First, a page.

- Hypoglycemia: This risk is increased with abrupt discontinuation of infusions. To minimize, TPN and PPN infusions should be tapered up at the start and tapered down at the end.
- Electrolyte abnormalities: This is regularly evaluated via labs. It is important to have blood draws done at least once weekly while on TPN therapy to prevent imbalances.
- Cholestasis: This is a consequence of prolonged bowel rest. If the patient has somewhat of a functional GI tract, they should be encouraged to have some oral intake, no matter how small. If NPO (nothing by mouth), the patient should be regularly evaluated for this possibility.
Metabolic Bone Disease
Some patients who have been on TPN nutrition for more than 3 months develop metabolic bone disease, also known as bone demineralization (osteoporosis or osteomalacia). The cause of this is not well defined. Advanced forms of this disease can cause severe back, lower extremity, periarticular pain, swelling, and inflammation.
TPN-Induced Liver Toxicity
Excess caloric intake with glucose and lipids can lead to hepatic steatosis. Its common cause for most patients is a glucose infusion rate of more than 5 mg/kg/min. High blood glucose and insulin levels trigger hepatic lipogenesis. To avoid this, the dextrose dose should be reduced to less than 5 g/kg per day with an infusion rate of less than 5 mg/kg/min.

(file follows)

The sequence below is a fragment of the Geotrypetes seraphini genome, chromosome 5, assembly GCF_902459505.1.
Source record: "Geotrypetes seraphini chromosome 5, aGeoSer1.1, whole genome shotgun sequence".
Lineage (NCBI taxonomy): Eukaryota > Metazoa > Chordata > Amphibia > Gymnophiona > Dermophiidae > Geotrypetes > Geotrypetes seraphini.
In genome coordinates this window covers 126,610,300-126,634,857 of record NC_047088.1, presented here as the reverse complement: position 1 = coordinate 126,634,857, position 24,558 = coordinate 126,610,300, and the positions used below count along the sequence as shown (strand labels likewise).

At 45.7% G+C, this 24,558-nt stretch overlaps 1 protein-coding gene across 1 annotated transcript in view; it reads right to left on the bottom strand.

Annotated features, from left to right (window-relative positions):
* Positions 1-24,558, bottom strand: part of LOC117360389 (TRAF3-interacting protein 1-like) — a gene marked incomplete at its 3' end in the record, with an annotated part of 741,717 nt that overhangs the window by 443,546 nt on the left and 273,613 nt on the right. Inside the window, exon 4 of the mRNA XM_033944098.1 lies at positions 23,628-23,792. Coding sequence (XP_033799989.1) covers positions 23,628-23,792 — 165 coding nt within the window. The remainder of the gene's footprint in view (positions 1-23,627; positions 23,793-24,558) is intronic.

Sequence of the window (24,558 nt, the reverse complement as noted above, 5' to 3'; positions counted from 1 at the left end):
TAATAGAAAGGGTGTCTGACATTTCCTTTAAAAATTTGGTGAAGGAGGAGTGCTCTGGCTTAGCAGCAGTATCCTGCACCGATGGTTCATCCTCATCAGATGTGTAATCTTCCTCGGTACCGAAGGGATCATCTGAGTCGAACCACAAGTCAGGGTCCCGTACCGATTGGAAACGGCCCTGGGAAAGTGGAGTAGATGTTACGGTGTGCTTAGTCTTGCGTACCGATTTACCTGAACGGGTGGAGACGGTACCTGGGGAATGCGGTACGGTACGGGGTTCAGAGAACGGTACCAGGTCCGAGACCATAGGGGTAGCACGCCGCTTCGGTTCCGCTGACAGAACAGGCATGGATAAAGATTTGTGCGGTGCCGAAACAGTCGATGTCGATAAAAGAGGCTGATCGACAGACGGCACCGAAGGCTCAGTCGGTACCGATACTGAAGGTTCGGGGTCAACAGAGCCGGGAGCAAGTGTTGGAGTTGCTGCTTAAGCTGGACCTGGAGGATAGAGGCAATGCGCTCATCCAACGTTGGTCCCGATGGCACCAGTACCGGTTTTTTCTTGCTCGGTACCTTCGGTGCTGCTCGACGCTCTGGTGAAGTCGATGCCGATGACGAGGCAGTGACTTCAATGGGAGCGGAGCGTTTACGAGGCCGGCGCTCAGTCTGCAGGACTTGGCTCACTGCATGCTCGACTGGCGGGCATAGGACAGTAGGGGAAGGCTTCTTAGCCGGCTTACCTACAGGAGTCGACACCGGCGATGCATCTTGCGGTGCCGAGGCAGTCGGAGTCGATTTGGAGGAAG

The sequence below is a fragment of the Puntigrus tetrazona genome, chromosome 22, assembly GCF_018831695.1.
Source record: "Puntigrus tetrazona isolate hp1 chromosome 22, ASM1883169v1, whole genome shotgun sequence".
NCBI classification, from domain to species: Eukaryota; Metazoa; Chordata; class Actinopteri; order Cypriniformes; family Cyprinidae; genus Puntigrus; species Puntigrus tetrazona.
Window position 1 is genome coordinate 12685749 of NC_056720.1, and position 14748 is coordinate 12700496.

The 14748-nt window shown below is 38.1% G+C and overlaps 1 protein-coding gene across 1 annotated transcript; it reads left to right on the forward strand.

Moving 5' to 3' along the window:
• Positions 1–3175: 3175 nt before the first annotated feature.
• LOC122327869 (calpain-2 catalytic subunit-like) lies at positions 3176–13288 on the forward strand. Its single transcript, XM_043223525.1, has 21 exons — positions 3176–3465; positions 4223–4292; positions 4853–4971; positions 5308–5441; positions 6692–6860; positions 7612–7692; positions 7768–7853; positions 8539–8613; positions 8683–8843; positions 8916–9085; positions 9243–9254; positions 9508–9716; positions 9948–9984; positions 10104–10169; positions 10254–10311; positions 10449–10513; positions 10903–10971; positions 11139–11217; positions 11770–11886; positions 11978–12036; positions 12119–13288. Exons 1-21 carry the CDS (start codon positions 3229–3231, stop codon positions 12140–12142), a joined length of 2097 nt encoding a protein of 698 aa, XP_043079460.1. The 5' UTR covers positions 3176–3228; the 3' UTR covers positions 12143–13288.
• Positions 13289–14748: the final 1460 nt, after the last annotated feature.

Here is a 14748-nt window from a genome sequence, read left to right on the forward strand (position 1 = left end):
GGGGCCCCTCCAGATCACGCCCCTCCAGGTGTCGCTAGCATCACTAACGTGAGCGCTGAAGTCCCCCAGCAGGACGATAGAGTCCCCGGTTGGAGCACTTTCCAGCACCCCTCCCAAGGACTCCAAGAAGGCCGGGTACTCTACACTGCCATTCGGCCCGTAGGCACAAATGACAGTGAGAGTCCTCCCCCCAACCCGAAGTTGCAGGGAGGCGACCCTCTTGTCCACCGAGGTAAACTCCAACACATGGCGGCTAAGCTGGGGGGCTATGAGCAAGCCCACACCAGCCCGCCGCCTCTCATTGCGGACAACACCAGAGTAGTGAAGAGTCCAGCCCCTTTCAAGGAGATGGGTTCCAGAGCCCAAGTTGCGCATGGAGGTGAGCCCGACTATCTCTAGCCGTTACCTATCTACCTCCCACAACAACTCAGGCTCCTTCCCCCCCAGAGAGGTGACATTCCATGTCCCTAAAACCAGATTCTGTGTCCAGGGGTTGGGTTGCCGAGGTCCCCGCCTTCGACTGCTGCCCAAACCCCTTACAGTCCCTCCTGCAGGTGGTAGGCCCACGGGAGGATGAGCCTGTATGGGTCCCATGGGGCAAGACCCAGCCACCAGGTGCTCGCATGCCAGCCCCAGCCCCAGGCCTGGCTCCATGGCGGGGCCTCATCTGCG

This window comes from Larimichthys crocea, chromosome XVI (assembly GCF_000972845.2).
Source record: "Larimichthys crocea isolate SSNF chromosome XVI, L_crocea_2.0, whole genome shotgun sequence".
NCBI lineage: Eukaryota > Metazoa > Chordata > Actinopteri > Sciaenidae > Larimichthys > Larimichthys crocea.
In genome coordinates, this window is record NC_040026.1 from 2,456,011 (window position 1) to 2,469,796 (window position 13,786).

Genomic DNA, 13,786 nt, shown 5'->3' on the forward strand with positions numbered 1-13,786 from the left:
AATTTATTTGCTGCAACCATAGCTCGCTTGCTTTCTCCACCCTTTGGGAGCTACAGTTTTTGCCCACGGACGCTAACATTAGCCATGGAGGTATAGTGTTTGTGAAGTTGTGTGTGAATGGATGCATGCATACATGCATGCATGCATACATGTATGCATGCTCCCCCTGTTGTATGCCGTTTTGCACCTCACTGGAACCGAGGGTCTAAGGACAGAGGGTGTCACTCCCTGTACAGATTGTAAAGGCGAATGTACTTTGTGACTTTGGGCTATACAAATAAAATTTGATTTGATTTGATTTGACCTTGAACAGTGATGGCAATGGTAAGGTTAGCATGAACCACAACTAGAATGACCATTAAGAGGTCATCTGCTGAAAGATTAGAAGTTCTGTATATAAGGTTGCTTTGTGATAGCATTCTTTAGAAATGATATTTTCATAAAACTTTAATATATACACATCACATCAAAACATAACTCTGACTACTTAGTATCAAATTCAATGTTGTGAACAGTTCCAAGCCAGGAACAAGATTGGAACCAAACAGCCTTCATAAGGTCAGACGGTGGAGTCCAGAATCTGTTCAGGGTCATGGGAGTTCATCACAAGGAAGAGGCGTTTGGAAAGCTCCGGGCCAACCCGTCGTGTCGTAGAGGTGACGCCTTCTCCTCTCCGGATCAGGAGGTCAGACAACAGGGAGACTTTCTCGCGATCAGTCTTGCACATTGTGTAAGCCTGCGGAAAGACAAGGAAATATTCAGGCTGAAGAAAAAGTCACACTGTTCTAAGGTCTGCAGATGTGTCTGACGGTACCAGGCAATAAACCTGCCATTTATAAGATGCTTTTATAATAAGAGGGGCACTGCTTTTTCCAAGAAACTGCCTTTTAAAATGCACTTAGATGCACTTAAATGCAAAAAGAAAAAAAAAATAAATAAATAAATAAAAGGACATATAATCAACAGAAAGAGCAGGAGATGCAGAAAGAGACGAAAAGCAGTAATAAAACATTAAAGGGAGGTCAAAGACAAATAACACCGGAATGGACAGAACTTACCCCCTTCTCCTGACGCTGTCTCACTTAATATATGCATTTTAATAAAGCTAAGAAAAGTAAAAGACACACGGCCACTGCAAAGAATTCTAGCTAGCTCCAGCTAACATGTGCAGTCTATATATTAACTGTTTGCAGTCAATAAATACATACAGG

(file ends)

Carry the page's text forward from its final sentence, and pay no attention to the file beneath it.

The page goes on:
Liver dysfunction may occur without regard to caloric intake. The risk becomes more significant the longer a patient is on TPN vs. PPN therapy. Liver function tests, including transaminases, bilirubin, and alkaline phosphatase, are monitored to detect signs of liver dysfunction.
Patients who need a high number of calories often also require a large volume of fluids. In these cases, they are prone to volume overload, which is indicated by a weight gain of more than 1 kg/day. Symptoms include edema, shortness of breath, and frequent urination. This risk is less likely in PPN vs. TPN treatments.
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TPN Healthcare Team
A well-coordinated health care team using an interprofessional approach is required to manage TPN therapy.
Teams usually include:
- Dietician (RD)
- Infusion nurse (RN)
- Pharmacist (PharmD/RPh)
- Prescriber (MD, DO, NP, or PA)
The prescriber decides on the appropriate course of treatment and the type of nutrition. Collaborating with the patient’s primary health care team, the clinician ensures that care is coordinated appropriately.